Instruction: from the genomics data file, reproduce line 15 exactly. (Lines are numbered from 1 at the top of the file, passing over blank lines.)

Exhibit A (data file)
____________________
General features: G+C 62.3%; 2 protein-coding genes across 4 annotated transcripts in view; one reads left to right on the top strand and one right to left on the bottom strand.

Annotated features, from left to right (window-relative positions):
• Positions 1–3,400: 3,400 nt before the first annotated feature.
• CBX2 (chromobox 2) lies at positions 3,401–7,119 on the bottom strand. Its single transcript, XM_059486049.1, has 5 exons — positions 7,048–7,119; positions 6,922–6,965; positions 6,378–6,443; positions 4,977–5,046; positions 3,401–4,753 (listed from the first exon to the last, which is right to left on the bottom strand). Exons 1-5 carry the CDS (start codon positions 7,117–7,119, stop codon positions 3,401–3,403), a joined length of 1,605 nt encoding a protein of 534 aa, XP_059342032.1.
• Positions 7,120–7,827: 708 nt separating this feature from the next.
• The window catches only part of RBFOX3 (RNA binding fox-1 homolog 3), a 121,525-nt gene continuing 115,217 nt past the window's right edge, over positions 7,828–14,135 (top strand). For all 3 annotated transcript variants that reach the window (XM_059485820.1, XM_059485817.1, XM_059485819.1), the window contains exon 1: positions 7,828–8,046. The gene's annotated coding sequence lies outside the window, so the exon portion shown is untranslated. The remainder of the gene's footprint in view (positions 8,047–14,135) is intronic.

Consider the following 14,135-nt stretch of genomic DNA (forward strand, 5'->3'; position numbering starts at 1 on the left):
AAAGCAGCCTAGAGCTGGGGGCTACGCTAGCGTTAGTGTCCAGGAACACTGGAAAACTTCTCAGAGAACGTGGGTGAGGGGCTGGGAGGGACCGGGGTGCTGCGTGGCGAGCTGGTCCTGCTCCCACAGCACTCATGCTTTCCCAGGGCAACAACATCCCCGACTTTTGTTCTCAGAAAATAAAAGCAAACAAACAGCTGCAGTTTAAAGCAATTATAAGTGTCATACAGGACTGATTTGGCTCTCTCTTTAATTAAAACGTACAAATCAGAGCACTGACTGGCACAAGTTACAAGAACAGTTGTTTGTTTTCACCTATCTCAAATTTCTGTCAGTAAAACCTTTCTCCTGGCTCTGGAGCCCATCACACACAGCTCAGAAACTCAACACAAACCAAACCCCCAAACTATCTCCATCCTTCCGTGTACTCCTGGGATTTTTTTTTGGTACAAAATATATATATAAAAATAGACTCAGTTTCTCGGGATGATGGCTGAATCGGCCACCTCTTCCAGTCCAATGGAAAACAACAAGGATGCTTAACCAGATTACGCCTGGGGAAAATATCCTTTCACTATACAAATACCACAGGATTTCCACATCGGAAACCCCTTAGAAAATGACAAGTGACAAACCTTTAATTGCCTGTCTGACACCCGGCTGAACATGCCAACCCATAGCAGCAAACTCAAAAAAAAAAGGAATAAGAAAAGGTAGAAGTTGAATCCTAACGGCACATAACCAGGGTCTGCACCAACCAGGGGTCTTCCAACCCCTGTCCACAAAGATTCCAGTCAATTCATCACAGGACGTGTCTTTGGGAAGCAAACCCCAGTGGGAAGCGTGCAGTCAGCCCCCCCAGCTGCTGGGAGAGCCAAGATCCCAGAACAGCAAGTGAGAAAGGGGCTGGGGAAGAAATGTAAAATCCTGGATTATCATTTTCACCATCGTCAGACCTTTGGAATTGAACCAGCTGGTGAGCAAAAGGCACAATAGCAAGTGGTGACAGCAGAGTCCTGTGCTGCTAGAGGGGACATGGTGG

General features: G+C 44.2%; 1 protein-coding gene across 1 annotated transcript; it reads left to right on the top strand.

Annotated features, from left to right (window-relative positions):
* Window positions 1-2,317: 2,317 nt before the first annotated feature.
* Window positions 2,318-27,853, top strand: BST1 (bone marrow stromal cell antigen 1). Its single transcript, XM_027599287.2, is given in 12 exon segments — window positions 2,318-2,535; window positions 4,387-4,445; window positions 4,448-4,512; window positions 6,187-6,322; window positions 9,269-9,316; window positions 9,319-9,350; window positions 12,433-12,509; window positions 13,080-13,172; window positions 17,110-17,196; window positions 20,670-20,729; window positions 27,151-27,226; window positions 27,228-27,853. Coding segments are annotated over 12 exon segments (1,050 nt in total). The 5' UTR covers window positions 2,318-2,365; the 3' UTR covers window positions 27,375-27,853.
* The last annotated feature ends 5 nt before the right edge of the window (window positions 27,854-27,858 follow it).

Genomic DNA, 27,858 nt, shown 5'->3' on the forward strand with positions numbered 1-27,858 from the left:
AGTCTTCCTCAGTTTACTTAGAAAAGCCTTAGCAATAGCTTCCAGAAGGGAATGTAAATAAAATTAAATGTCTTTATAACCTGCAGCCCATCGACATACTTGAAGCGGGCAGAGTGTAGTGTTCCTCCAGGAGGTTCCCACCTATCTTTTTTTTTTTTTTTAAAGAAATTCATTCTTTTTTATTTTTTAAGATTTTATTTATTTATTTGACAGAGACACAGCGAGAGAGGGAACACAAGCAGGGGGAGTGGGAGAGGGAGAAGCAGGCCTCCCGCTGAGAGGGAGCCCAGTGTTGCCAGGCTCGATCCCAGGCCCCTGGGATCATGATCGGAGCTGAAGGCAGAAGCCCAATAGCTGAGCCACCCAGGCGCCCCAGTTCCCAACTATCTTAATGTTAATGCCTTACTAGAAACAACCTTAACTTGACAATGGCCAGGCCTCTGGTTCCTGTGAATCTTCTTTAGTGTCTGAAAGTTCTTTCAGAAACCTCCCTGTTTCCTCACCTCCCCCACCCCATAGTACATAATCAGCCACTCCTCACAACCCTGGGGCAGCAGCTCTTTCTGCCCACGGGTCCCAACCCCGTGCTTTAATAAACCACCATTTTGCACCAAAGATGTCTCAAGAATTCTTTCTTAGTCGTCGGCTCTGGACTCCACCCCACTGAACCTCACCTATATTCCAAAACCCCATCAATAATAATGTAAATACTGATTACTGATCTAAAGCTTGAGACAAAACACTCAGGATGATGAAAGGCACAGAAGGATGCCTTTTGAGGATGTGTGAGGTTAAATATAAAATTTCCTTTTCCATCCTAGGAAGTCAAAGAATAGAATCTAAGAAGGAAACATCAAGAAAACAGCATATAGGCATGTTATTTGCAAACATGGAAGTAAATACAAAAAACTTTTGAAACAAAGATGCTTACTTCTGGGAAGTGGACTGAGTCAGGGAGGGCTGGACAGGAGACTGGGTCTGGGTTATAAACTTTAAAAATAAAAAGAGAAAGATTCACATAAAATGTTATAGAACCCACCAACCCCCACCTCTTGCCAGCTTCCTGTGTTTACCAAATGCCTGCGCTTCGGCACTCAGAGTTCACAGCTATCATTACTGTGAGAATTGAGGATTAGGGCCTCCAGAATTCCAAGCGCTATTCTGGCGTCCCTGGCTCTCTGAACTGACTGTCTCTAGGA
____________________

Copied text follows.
AGTCTTCCTCAGTTTACTTAGAAAAGCCTTAGCAATAGCTTCCAGAAGGGAATGTAAATAAAATTAAATGTCTTTATAACCTGCAGCCCATCGACATACTTGAAGCGGGCAGAGTGTAGTGTTCCTCCAGGAGGTTCCCACCTATCTTTTTTTTTTTTTTTAAAGAAATTCATTCTTTTTTATTTTTTAAGATTTTATTTATTTATTTGACAGAGACACAGCGAGAGAGGGAACACAAGCAGGGGGAGTGGGAGAGGGAGAAGCAGGCCTCCCGCTGAGAGGGAGCCCAGTGTTGCCAGGCTCGATCCCAGGCCCCTGGGATCATGATCGGAGCTGAAGGCAGAAGCCCAATAGCTGAGCCACCCAGGCGCCCCAGTTCCCAACTATCTTAATGTTAATGCCTTACTAGAAACAACCTTAACTTGACAATGGCCAGGCCTCTGGTTCCTGTGAATCTTCTTTAGTGTCTGAAAGTTCTTTCAGAAACCTCCCTGTTTCCTCACCTCCCCCACCCCATAGTACATAATCAGCCACTCCTCACAACCCTGGGGCAGCAGCTCTTTCTGCCCACGGGTCCCAACCCCGTGCTTTAATAAACCACCATTTTGCACCAAAGATGTCTCAAGAATTCTTTCTTAGTCGTCGGCTCTGGACTCCACCCCACTGAACCTCACCTATATTCCAAAACCCCATCAATAATAATGTAAATACTGATTACTGATCTAAAGCTTGAGACAAAACACTCAGGATGATGAAAGGCACAGAAGGATGCCTTTTGAGGATGTGTGAGGTTAAATATAAAATTTCCTTTTCCATCCTAGGAAGTCAAAGAATAGAATCTAAGAAGGAAACATCAAGAAAACAGCATATAGGCATGTTATTTGCAAACATGGAAGTAAATACAAAAAACTTTTGAAACAAAGATGCTTACTTCTGGGAAGTGGACTGAGTCAGGGAGGGCTGGACAGGAGACTGGGTCTGGGTTATAAACTTTAAAAATAAAAAGAGAAAGATTCACATAAAATGTTATAGAACCCACCAACCCCCACCTCTTGCCAGCTTCCTGTGTTTACCAAATGCCTGCGCTTCGGCACTCAGAGTTCACAGCTATCATTACTGTGAGAATTGAGGATTAGGGCCTCCAGAATTCCAAGCGCTATTCTGGCGTCCCTGGCTCTCTGAACTGACTGTCTCTAGGA